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Outback Steakhouse has announced a bold new promotion unprecedented in restaurant history. Unfortunately, it seems to be the product of a very fundamental cultural difference. Its known to executives informally as the “Aborigine Game.”

“We think its very exciting,” said company mouthpiece Nathan Thurm. “Did you ever go to eat out and you order from the menu, and a table near you gets something that looks incredible and you immediately regret your order? Its a terrible feeling. Well, we have a promotion called Aborigine.”

“Now when you’re in that circumstance, if you see someone about to get served a meal that you want, you can just say ‘Aborigine’, and immediately take that meal and their table.”

There was a pause as we waited for additional information from Thurm, but he seemed quite satisfied. There was a bit of a silent standoff.

“What about the people that were getting the meal in the first place,” we asked. “What happens to them?”

Thurm didn’t seem to understand the question at first.

“Who cares,” he said eventually. “They’re Aborigines. You just move them.”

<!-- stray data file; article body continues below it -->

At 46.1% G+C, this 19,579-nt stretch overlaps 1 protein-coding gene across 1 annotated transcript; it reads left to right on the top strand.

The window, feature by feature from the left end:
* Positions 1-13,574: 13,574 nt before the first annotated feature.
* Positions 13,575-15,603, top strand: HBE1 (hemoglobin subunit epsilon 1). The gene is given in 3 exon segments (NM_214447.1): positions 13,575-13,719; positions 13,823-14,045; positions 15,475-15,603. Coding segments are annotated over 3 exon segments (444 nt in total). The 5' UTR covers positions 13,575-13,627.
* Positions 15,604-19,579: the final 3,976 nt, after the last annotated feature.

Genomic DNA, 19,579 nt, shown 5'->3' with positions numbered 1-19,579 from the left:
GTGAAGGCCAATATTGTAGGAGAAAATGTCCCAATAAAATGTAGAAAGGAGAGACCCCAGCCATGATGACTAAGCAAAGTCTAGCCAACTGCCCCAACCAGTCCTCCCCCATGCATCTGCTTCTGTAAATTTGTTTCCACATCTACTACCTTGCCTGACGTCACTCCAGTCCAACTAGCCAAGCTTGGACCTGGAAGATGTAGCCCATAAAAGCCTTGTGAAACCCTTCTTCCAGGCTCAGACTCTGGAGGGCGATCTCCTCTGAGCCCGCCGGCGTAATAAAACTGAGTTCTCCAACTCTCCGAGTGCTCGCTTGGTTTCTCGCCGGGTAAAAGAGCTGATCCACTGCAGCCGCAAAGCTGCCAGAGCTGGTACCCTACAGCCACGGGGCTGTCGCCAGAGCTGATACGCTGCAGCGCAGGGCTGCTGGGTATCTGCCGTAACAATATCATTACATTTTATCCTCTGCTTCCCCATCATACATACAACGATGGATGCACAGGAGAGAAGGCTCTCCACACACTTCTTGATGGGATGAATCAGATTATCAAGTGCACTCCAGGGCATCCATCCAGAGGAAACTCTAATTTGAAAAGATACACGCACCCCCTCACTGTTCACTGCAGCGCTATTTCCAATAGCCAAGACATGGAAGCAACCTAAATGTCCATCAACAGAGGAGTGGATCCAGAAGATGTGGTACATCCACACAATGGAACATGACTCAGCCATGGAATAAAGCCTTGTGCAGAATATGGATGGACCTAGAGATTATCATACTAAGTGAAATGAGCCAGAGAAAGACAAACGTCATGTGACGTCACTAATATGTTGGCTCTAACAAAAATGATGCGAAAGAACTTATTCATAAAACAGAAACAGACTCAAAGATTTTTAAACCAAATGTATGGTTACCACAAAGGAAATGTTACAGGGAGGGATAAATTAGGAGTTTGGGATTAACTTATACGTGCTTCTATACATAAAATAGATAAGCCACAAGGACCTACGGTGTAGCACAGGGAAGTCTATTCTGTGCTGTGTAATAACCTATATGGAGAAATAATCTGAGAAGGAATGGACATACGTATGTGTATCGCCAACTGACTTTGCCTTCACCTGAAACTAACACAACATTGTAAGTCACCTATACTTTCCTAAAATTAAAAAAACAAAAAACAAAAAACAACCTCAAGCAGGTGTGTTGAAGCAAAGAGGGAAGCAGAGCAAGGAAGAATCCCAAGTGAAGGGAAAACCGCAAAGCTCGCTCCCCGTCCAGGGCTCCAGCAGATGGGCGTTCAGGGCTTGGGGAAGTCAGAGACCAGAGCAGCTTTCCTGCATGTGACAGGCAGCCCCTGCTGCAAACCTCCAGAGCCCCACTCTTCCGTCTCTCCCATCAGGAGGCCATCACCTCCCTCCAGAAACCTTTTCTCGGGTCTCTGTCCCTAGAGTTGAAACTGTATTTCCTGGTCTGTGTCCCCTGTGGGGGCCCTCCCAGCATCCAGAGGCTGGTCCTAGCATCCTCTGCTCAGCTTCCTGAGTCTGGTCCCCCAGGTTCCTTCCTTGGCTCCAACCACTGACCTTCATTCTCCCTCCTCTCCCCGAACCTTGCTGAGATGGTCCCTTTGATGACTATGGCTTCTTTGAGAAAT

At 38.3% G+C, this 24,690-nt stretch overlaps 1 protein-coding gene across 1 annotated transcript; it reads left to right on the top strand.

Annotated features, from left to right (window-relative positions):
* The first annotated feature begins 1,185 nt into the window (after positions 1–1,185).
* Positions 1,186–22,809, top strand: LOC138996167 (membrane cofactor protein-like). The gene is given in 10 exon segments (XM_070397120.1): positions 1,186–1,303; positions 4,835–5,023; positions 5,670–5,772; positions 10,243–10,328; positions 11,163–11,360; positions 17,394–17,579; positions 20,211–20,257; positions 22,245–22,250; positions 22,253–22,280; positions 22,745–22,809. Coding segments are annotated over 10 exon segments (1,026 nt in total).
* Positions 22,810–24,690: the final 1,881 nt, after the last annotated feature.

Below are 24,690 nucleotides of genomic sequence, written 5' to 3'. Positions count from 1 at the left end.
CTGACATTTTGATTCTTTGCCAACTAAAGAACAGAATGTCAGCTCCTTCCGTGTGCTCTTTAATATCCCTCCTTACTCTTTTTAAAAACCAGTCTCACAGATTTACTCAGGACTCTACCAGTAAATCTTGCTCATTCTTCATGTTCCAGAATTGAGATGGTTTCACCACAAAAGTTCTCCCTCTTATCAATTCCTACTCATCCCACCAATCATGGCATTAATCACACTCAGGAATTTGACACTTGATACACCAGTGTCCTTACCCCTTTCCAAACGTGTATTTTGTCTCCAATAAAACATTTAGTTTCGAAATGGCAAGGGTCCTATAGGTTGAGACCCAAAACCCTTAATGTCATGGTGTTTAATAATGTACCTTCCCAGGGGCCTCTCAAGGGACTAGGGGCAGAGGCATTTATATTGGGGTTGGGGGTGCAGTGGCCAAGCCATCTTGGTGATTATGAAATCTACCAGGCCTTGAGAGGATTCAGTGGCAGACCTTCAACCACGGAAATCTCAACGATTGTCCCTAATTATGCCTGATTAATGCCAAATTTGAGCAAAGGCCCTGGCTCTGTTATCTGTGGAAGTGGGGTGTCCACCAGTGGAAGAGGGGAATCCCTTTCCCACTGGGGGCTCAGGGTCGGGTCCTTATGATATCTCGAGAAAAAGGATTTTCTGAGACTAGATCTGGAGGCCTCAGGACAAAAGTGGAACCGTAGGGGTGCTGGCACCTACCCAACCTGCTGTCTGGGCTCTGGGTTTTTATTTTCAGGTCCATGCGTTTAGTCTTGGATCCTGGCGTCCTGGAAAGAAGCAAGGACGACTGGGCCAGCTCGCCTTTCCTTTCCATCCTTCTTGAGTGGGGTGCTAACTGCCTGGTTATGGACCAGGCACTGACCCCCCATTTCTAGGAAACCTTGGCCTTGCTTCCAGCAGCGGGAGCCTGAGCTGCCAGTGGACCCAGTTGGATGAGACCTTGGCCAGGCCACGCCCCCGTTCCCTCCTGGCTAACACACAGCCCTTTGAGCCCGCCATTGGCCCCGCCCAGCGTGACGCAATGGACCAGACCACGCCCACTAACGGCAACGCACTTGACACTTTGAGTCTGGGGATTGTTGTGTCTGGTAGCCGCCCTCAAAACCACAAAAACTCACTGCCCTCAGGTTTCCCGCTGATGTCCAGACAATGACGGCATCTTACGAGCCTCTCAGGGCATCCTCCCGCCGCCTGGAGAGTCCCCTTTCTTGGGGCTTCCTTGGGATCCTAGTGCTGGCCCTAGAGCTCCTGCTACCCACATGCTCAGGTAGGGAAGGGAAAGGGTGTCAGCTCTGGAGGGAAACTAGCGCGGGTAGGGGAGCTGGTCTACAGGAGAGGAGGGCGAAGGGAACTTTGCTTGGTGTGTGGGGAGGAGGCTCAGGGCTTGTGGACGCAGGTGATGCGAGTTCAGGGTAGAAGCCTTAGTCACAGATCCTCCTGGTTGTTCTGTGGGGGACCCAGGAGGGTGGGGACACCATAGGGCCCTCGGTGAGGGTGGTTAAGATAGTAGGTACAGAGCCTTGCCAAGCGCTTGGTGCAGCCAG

“Wouldn’t that upset customers,” we continued. “Taking their food? And then just forcing them off of their table? They were there first, after all.”

Thurm began to look distressed.

“They’re Aborigines,” he said again, in a firmer tone.

We tried to adjust our line of questioning. Perhaps it was best to investigate their logic further before the interview became adversarial.

“What if the dispossessed table loses their meal and table, and sees a meal they like? Can they claim that meal?”

“No, they can’t,” Thurm said. “At this point they’re Aborigines. You can’t be un-Aboriginied. They are welcome to leave, or perhaps congregate on the edge of the property, but that is all. We’re thinking of starting a kids program to help their children out, but that’s in the beginning phase.”

So far, the promotion has been huge in Australia, but problematic in some other markets.

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